Every safety program has the opportunity and responsibility to review selection, use, policy, and follow-up and to make those changes needed right now.
Send the Protection Message Loud and Clear!
Few of us can imagine losing our
hearing or vision, or the physical
recovery from facial damage from an
injury and the hardships this loss would
cause to the injured or his/her family and
relationships—from time, bills, and potential
lost earnings alone. Yet these injuries
are very common at the workplace and
sometimes are shrugged off as the cost of
getting the job done by employees and
supervisors alike. What can we as safety
leaders do to help drive home the message
of always wearing appropriate PPE? And
how can we keep our efforts on the front
burner with upper management?
At the very core of your safety program
is basic use of personal protective equipment
for the head: head and face protection,
vision protection, and hearing protection.
Today’s selections and availability are
unlimited, with super-fast delivery and
bare-bones pricing. All of these basic program
initiatives are completely affordable
to all companies, ranging from the shirtpocket
contractor with one employee to
the high-end, ultra-big corporation. All are
easy to audit (by someone who’s qualified)
because most of the PPE is clearly identifiable
and usually brightly colored. (My
advice: Order it brightly colored!)
Our job sites have noise that can cause
hearing loss and impact/splash and related
situations that can cause lasting vision and
facial injury that, in turn, costs big bucks in
the long term for the employee and the
company. They are preventable injuries, if
only the employee had been wearing
appropriate PPE at the time. We all know
you cannot run a successful safety program
only on hindsight. The bad news is that
you are teaching prevention, which is
tough to do unless armed with real-time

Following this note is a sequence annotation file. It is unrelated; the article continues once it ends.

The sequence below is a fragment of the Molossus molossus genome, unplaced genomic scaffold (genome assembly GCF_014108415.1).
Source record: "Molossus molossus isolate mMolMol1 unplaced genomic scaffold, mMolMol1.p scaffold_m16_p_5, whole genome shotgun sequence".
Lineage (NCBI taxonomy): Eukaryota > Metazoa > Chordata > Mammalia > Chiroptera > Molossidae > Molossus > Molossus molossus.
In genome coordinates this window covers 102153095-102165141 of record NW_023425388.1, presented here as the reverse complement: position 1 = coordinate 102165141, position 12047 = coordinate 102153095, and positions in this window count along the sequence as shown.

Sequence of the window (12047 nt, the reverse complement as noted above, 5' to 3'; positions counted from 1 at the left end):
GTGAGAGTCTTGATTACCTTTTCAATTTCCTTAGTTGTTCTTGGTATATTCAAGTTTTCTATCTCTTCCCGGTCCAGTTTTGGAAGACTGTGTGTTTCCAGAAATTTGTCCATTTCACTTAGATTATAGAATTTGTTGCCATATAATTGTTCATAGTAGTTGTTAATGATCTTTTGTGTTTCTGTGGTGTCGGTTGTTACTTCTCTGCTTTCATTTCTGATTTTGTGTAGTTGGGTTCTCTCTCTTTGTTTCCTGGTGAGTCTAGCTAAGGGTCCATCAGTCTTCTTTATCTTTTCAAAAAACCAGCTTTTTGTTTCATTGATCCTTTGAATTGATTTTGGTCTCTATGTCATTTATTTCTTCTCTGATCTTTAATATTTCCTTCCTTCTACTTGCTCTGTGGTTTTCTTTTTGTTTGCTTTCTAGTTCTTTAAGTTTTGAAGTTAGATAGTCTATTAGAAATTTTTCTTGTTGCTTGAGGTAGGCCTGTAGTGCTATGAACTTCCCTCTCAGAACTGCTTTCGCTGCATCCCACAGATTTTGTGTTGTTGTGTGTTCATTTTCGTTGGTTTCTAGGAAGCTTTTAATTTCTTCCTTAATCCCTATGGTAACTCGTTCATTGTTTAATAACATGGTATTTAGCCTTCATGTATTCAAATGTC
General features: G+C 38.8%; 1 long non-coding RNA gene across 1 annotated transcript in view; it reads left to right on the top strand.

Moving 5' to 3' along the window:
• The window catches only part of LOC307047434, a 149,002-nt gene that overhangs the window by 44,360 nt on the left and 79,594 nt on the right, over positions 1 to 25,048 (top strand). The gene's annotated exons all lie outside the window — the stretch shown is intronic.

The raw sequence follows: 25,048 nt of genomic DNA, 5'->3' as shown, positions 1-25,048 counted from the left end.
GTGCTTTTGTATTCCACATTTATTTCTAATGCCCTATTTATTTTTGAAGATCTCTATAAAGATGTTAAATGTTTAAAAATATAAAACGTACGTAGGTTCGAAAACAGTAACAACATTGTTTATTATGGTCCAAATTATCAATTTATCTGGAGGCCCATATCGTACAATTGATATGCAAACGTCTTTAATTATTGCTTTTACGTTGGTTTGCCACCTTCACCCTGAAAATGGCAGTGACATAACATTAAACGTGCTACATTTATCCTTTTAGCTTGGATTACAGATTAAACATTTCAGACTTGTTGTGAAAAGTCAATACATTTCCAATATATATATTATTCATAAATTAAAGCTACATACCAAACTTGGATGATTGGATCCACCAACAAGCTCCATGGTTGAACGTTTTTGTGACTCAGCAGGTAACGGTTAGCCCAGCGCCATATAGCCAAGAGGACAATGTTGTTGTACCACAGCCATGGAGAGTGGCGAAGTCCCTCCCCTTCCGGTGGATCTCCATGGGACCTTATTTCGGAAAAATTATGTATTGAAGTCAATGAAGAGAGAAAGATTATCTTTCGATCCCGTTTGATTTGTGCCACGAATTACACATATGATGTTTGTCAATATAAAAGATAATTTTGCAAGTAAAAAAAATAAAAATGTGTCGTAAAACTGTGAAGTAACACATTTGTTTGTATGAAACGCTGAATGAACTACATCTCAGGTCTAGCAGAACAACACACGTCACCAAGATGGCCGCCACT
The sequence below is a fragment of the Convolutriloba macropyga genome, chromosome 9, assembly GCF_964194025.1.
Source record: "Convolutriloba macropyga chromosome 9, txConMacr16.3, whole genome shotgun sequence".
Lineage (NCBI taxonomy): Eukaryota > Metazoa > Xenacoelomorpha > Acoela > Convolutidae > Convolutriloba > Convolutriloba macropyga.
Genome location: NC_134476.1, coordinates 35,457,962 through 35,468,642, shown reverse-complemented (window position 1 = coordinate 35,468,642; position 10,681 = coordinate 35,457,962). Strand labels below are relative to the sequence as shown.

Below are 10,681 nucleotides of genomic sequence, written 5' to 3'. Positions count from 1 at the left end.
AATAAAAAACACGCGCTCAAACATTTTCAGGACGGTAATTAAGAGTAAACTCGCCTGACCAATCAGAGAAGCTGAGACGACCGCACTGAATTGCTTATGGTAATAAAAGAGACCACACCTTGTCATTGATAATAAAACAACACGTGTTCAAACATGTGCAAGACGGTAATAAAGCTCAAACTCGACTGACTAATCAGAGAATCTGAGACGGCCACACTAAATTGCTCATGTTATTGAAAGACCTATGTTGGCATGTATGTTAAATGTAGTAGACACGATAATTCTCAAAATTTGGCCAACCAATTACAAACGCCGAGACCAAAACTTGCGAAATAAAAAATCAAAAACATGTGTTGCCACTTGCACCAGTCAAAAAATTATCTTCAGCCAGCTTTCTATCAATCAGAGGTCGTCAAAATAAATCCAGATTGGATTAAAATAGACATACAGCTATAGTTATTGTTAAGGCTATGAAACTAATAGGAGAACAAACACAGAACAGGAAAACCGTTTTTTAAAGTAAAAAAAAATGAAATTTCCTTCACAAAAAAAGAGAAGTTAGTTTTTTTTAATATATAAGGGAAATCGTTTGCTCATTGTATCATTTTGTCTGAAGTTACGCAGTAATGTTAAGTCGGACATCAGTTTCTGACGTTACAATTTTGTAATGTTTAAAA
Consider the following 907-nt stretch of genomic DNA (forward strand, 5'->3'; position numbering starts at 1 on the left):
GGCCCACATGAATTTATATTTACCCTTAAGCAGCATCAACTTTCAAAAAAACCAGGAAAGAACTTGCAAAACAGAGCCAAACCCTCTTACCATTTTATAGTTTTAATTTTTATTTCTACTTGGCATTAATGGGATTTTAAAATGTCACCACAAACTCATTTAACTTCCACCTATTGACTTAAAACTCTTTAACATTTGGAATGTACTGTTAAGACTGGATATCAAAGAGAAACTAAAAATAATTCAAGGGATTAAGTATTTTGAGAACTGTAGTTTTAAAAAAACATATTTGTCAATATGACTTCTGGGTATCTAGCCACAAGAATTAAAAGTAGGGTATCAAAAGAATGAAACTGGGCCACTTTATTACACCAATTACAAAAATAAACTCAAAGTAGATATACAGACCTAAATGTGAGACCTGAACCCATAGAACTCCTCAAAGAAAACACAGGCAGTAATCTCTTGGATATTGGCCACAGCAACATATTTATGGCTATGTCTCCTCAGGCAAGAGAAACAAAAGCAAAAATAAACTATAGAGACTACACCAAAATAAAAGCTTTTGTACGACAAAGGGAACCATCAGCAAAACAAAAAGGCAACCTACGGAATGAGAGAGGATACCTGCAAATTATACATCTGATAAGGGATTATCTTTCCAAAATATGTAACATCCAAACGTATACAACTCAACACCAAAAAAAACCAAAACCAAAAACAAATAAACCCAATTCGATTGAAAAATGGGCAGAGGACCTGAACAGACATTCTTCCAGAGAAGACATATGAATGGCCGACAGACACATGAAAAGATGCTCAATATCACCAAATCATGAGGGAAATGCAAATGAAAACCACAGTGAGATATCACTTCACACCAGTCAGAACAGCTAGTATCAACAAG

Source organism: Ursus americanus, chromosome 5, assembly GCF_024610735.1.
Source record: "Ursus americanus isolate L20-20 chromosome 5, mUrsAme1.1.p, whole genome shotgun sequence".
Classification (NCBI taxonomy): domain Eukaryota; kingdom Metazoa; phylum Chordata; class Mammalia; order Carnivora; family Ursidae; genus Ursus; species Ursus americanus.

examples of other injuries.
When preventing occupational
injuries, planning in
advance of the injury is critical.
There is no way to “go
back” and protect the
employee from a metal filing
in his eye, for example. Failed
prevention efforts move
instantly into treatment and
Consider the cost of your
company’s most recent accident/
worker’s comp claim
resulting from either hearing
impairment or eye/face
injuries. When I spoke with
one plant manager, he said
what they’d paid because of an
eye injury would have purchased
eye and face protection
for all of his employees for 10
years, due to the costs of
injury, medical treatment,
time off work, extra pay for
others to pick up the workload,
cost of temp help, material
damage, reduced production, etc. Add
to this the potential visit from an OSHA
Compliance Officer and the potential for
fines. “Such expenses make the basic cost of
PPE suddenly pretty agreeable!”
Words of Wisdom
When speaking about basic PPE, ask yourself
and your employees this: “What is the
hazard, and what is needed to protect each
worker?” Make a list and update it often as
hazards change. As a safety professional,
you will have to be a combination of leader
and a jockey wielding a whip, at times, to
get the safety message across to the masses.
You lead by your dedication, example,
training, and awareness. Your whip is
responsibility for task assessment, your
documentation, supervisory accountability,
and employee responsibility to use the correct
PPE each and every time it is needed.
It is a stressful balancing act—but it is a
large part of what safety does so well.
With OSHA’s new PPE payment standard
having taken effect Feb. 13, 2008,
every safety program has the opportunity
and responsibility to review selection, use,
policy, and follow-up and to make those
changes needed right now. Is it easy to do?